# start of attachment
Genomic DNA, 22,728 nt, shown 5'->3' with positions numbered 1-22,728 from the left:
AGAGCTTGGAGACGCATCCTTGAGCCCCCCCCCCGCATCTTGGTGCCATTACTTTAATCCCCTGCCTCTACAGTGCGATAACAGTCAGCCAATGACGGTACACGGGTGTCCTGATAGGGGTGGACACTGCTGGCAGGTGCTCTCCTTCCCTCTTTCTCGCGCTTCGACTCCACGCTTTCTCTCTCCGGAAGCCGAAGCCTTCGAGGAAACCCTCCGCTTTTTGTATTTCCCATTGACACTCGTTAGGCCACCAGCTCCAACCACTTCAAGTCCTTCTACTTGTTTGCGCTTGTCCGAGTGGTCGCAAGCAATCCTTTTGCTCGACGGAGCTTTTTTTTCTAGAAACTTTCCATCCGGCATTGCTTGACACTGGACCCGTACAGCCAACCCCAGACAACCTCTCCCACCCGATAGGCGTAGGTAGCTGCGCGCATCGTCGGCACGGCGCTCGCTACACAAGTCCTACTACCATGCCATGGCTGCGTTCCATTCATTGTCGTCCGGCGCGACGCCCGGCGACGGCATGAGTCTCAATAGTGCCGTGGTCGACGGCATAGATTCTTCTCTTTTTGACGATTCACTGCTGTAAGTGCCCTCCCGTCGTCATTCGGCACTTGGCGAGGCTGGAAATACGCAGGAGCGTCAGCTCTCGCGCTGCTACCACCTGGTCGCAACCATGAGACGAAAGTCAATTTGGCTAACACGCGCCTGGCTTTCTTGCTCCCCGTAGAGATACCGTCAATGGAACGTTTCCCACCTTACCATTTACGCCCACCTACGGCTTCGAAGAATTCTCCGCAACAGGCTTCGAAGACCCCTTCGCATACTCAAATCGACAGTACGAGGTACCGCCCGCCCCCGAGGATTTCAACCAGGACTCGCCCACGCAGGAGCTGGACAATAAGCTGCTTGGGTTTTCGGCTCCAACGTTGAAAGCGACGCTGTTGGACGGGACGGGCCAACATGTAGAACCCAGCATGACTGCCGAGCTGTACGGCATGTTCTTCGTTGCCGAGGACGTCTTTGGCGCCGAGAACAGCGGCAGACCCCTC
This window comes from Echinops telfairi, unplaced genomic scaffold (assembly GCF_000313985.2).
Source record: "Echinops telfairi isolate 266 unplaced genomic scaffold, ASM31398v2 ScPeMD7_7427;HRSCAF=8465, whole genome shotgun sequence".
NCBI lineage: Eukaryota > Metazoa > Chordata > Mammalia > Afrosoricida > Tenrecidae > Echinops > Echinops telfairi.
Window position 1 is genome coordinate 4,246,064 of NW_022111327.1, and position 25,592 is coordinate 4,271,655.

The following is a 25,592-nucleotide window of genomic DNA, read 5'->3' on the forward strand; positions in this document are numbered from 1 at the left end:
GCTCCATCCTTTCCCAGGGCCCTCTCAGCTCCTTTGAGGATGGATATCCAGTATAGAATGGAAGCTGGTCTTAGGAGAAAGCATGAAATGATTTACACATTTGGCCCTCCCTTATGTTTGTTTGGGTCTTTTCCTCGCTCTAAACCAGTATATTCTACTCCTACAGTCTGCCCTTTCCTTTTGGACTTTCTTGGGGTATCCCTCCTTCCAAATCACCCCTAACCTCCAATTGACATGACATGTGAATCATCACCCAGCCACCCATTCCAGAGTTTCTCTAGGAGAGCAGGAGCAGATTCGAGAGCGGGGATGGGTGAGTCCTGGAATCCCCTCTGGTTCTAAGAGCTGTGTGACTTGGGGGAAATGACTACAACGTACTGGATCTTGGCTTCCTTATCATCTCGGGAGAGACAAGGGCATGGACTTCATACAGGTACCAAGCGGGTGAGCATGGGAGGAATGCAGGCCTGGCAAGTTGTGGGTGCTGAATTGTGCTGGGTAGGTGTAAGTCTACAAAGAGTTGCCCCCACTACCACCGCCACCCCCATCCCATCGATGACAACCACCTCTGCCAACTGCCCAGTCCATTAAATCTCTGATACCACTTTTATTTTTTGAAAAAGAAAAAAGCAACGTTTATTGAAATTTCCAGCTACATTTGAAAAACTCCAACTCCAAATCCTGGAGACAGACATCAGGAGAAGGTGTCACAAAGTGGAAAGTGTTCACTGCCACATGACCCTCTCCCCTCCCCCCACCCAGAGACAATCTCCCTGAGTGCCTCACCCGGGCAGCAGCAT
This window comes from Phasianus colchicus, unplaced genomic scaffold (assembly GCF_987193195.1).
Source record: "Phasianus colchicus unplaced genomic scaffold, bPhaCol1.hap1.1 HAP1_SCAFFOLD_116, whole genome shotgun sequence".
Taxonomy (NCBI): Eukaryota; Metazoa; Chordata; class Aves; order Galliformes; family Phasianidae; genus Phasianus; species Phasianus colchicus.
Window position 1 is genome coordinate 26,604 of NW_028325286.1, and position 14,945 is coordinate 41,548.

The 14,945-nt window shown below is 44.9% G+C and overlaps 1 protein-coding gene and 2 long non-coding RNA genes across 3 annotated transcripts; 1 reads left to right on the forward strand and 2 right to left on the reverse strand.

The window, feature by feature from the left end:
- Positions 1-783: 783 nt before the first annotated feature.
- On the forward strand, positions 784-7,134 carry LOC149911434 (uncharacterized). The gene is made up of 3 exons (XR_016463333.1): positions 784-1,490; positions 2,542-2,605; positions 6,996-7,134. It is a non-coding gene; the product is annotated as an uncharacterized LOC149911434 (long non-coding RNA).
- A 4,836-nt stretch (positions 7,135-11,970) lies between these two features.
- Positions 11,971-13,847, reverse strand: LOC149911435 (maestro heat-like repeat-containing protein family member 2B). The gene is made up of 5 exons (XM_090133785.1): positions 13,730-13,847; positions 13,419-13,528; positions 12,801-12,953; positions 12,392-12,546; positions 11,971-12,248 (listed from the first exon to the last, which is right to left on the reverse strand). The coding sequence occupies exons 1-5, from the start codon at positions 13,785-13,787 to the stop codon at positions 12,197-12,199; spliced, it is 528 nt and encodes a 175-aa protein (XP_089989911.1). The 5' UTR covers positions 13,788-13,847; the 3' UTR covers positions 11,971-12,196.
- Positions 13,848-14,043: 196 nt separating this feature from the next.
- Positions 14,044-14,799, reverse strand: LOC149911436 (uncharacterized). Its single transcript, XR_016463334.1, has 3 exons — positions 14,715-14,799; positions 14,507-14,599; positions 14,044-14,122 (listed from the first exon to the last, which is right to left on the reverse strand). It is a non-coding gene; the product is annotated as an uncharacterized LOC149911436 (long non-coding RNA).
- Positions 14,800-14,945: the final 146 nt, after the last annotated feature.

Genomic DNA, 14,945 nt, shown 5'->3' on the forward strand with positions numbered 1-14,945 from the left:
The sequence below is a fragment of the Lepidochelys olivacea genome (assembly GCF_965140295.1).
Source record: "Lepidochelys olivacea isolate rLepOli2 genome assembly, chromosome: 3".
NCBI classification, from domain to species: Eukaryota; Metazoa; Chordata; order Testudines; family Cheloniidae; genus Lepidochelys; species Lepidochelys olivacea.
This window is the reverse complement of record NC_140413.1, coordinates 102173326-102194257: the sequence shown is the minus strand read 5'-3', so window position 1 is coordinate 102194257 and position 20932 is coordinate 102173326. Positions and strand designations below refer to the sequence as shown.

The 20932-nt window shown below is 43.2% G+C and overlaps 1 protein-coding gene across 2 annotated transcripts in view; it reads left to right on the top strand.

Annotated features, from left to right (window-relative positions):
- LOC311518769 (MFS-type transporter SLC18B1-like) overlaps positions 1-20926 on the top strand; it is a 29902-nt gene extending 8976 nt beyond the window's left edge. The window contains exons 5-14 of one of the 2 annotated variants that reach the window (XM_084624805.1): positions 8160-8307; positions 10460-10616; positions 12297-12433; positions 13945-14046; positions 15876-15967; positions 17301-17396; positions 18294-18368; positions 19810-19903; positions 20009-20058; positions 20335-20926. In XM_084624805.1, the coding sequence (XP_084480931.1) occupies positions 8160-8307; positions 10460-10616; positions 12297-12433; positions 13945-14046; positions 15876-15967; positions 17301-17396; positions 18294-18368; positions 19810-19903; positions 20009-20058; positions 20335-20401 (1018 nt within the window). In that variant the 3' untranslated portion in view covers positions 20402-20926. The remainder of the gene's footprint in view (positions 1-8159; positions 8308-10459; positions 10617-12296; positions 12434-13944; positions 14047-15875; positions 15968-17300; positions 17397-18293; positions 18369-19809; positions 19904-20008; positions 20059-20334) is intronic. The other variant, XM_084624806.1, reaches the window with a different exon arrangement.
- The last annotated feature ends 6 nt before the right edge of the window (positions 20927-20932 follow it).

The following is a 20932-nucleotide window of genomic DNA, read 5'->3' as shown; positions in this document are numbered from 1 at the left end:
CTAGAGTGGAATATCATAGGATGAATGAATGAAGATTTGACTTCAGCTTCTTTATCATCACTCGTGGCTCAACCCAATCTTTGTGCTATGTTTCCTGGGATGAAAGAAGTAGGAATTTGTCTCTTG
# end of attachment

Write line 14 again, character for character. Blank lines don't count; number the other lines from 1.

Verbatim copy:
The window, feature by feature from the left end: